Late on a sunny afternoon in University Heights, Micah Foster and Dominic Robinson pulled off Monroe Street to take pictures of themselves posing in front of an outdoor mural of the Virgin Mary and child. The portrait looms over 7 feet high, with an emphasis on curving lines of purple and gold. The child's eyes gaze at the mother, but Mary herself looks straight back at onlookers. An artist's scaffold stands in front of the portrait.
'It's only been here a little while, but it's a landmark,' Foster said.
The painting decorates the north side of Park Boulevard Foods, a local sandwich shop and liquor store. The store's owner, Adiam Haile, commissioned the artist Saratoga Sake to do the work, possibly in response to the murals on the walls of Cream coffeehouse just across the street. Sake used Haile and her mother as models for the portrait. The Hailes would not comment for this story other than to confirm those details.
But the work seems to be a hit with the neighborhood.
'I like the mural a lot,' said 'Figaro' (as he is known), the owner of the barbershop next door. 'It helps her business. It's colorful and it complements that area. It creates excitement and interest in the businesses.'
A Normal Heights resident sitting in Figaro's chair, Dan Simonelli, said he, his wife and his two young daughters all like it too. The sentiment seemed common among the passersby CityBeat spoke with.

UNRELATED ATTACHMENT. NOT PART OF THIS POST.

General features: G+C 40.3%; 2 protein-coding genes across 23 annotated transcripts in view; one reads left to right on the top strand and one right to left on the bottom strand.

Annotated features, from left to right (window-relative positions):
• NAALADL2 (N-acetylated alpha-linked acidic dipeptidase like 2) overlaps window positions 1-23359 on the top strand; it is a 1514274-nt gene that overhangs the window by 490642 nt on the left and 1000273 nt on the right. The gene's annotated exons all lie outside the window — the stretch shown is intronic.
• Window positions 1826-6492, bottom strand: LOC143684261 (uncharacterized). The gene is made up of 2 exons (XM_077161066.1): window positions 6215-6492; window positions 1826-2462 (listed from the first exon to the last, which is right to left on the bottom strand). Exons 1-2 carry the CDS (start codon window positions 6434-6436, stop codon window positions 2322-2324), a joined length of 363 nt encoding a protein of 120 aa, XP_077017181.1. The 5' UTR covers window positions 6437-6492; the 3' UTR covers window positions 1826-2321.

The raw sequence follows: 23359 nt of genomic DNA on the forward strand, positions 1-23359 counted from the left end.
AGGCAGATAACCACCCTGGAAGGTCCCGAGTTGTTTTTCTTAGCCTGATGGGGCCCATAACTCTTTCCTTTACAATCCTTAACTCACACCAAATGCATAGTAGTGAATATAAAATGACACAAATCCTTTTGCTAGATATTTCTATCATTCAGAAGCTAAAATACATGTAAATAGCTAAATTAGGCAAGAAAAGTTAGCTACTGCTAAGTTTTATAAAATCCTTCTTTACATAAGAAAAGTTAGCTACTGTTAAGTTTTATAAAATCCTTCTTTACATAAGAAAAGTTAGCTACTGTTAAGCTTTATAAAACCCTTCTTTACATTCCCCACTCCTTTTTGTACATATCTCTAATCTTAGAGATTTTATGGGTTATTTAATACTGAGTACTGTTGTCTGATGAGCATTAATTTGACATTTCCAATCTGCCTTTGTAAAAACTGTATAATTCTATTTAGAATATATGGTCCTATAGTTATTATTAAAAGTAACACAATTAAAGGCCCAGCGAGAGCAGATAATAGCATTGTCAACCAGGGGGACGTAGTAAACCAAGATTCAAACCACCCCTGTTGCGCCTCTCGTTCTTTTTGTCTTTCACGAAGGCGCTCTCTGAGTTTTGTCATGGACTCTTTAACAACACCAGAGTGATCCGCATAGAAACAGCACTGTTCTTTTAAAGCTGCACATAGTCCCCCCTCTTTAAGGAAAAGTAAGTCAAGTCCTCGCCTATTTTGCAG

Common, perhaps, but not universal. The brothers Chuck and Al Hanna own the building that houses the deli. Supposedly, Al Hanna told Haile to paint over the mural, since she had it painted without permission. Chuck declined to talk to CityBeat when reached at his home, but CityBeat found Al at his coffee shop at the Eugene Brucker Education Center. He refused to speak on the record, but his wife, who would not provide her first name, did make a few remarks.
Ms. Hanna said she and her husband had received complaints from the community about the painting, though she would not confirm whether they had asked Haile to paint over it.
'We want the business to succeed,' she said. 'We'd like to see something more tied into the business.'
Robinson, though, thinks the painting suits the area just fine.
'Are you serious?' he asked, when he heard it might be destroyed. 'That's not cool. It's an artistic neighborhood.'